Walker & Company
Release Date: 10/2/12
Mia is always looking for signs. A sign that she should get serious with her soccer-captain boyfriend. A sign that she'll get the grades to make it into an Ivy-league school. One sign she didn't expect to look for was: "Will I survive cancer?" It's an answer her friends would never understand, prompting Mia to keep her illness a secret. The only one who knows is her lifelong best friend, Gyver, who is poised to be so much more. Mia is determined to survive, but when you have so much going your way, there is so much more to lose. From debut author Tiffany Schmidt comes a heart-wrenching and ultimately uplifting story of one girl's search for signs of life in the face of death.
Tiffany's touching contemporary novel hits the shelves tomorrow! This is one you won't want to miss. To give us a little more insight into the story and her experience in writing, it the author visits with us today. Also, be sure to check out the book trailer below!!!
1) Describe SEND ME A SIGN in one sentence.
A superstitious 17-year-old tries to keep her cancer diagnosis a secret because she doesn't want it to upset her plans for a perfect senior year.
2) What inspired you to write this story?
I always struggle with this question because I feel like inspiration comes from so many different places. If you were to track my answers to this over a bunch of different interviews, you'd see that I tend to give a different one each time. I'm not lying in any of them -- I promise -- if you added them all together, you'd get the whole picture, but it would be an absurdly long response.
For YOU, I'll answer -- what inspired Mia's mother. She tends to be a character who creates strong reader responses. Mia's mother has very clear expectations for how her daughter should behave in all situations. She's opinionated, judgmental, and can be emotionally manipulative -- but in her mind, she's a wonderful mother and she's doing everything she can to make sure her daughter "succeeds." However, she never stops to consider that Mia's definitions of success, normal, or happiness might not match her own. I've known plenty of parents like this: They should go to MY Alma Mater. I love golf--they will too. They shouldn't waste their time on art--they should be focusing on science. Parents who can't see beyond the framework of their own successes, fears, interests, or mores.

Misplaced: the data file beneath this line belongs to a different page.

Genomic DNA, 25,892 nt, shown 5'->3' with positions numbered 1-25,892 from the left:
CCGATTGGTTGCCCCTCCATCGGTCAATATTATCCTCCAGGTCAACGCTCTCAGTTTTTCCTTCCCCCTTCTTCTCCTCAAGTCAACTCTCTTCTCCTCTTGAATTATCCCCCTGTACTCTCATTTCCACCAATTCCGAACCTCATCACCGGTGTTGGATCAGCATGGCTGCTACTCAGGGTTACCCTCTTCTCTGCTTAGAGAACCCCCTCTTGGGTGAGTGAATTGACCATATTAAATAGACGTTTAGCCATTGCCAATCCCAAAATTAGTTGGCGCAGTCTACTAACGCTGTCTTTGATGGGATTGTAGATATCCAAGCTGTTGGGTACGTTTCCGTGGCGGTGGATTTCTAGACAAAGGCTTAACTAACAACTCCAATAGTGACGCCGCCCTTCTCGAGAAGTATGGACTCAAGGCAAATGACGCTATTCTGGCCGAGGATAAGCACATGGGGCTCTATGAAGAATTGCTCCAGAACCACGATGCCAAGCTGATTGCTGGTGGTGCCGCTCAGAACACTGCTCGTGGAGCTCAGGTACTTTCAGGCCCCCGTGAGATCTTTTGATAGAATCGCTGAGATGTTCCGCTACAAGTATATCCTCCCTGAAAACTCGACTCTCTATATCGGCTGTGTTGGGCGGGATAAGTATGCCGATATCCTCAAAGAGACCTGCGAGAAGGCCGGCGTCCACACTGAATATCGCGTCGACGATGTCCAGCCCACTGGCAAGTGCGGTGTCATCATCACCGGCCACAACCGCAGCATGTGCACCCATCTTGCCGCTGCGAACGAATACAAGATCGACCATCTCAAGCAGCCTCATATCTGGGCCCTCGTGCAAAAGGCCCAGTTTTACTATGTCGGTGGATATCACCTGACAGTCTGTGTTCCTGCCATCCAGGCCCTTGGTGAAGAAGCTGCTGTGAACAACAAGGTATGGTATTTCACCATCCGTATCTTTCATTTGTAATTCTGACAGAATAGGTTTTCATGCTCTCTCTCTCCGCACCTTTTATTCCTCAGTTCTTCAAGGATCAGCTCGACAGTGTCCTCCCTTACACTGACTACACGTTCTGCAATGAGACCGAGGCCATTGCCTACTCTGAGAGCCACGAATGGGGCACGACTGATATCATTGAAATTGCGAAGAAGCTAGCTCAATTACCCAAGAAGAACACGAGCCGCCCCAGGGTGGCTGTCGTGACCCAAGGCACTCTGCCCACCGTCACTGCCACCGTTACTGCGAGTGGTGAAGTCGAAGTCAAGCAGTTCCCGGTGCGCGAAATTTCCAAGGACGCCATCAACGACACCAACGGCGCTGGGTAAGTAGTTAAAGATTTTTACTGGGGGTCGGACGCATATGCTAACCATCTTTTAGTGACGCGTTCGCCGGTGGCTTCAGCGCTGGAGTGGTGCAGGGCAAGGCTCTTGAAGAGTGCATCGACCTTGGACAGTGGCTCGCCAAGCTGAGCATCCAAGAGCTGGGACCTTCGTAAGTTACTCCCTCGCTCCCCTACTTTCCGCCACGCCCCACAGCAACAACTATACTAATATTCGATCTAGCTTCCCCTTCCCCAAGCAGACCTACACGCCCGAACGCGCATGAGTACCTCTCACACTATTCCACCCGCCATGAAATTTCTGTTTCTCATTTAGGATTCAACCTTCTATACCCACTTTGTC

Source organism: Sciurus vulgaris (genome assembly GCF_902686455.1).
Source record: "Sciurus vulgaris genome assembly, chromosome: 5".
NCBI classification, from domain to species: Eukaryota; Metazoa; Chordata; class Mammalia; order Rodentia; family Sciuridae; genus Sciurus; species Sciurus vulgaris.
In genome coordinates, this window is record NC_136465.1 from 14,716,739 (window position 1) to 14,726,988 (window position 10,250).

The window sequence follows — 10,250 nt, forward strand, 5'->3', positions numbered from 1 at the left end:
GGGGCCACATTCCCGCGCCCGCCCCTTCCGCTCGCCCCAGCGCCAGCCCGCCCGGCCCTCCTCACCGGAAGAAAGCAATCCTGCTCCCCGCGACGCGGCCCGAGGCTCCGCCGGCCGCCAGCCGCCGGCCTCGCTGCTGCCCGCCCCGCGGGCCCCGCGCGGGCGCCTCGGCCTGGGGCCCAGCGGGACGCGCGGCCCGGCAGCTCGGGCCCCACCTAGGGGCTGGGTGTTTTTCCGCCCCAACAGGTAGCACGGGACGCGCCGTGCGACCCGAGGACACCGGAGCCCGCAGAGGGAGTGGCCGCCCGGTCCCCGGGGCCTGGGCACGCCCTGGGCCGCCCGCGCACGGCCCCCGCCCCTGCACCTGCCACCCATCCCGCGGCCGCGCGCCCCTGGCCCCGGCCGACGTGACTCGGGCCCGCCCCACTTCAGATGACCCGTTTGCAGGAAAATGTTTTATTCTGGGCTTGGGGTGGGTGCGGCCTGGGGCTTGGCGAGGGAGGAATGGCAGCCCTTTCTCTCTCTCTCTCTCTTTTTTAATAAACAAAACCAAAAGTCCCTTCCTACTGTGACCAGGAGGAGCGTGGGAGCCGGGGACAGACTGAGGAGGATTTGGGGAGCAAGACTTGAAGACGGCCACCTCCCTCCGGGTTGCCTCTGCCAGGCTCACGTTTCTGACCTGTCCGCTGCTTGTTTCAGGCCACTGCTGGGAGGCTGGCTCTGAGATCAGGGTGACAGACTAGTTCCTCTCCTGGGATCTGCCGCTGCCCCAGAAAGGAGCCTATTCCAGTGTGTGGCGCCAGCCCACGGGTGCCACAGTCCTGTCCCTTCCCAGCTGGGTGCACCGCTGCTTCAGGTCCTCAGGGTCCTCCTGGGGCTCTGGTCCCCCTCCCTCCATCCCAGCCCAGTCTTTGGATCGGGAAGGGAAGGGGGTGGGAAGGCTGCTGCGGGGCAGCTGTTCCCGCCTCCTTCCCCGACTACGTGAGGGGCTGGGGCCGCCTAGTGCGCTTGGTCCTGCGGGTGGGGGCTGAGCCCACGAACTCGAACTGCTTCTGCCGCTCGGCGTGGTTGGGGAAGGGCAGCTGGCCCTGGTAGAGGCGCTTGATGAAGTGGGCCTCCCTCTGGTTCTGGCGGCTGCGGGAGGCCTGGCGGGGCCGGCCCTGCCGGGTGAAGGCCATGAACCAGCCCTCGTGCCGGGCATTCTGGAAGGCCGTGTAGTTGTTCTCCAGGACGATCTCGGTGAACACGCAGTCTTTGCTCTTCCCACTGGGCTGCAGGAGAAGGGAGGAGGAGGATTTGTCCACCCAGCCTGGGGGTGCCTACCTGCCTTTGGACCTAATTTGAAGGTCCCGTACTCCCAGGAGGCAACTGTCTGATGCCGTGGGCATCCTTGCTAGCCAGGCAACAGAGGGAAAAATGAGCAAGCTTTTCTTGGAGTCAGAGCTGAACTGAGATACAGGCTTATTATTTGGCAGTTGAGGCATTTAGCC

So, why give Mia parents like this? Wasn't giving her cancer enough torture? Well, for Mia to be as superstitious as she is, I wanted a reason for her to be looking for externalized methods of decision-making. Mrs. Moore is so demanding that Mia has rarely felt in control of her own life-- and that's before she's diagnosed with a disease that's going to rob her of even more of her independence and agency.
3) What books did you enjoy reading when you were younger and how have they inspired you as a writer?
I devoured books as a child. It wasn't unusual for me to read more than one a day, closing the back cover of one book and opening the front cover another without a pause in between. The stacks I brought home from our weekly trips to the library ended up spread all over our house and resulted in weekly hunt-them-down missions when it came time to return them.
Some of my elementary school favorites were: Super Fudge, Matilda, Bunnicula, Mrs. Frisby & The Rats of NIMH, and A Wrinkle in Time. And I had a ridiculous number of Sweet Valley Twins and Babysitter's Club novels.
I spent middle school terrifying myself with Christopher Pike novels.
In high school I fell in love with classics. This is when I read Austen's novels for the first time. And the Brontes. A Separate Peace made me cry like a baby in the middle of chemistry class and I re-wrote the ending to Chopin's Awakening for my college application essay.
4) Share a little about your road to publication.
SEND ME A SIGN was the third novel I wrote. The third one I queried. But it was first one I'd really taken time to revise into query-readiness. The first novel got mostly query-rejections, a couple partial requests. The second one had a couple full requests, received some good agent feedback, but it was still R's. Before I sent out SEND ME A SIGN, I made sure to get critical feedback from multiple sources--and this time from other people who were writers, not just "Hey, you know how to read and you're related to me, read this huge stack of pages and tell me I'm awesome."
While I completely understand that urge to be *done* and moving forward with querying and seeking out publication, I've found that having the patience and self-discipline to slow down and revise-revise-revise makes all the difference in this industry.
5) What can we expect from you in the future?
My second novel, BRIGHT BEFORE SUNRISE, is another YA contemporary. It will be out with Walker-Bloomsbury in Winter, 2014. It takes place over the course of one night and is told from the perspectives of Brighton and Jonah, two teens who *think* they have each other figured out. The tagline is: One night can change how you see the world. One night can change how you see yourself.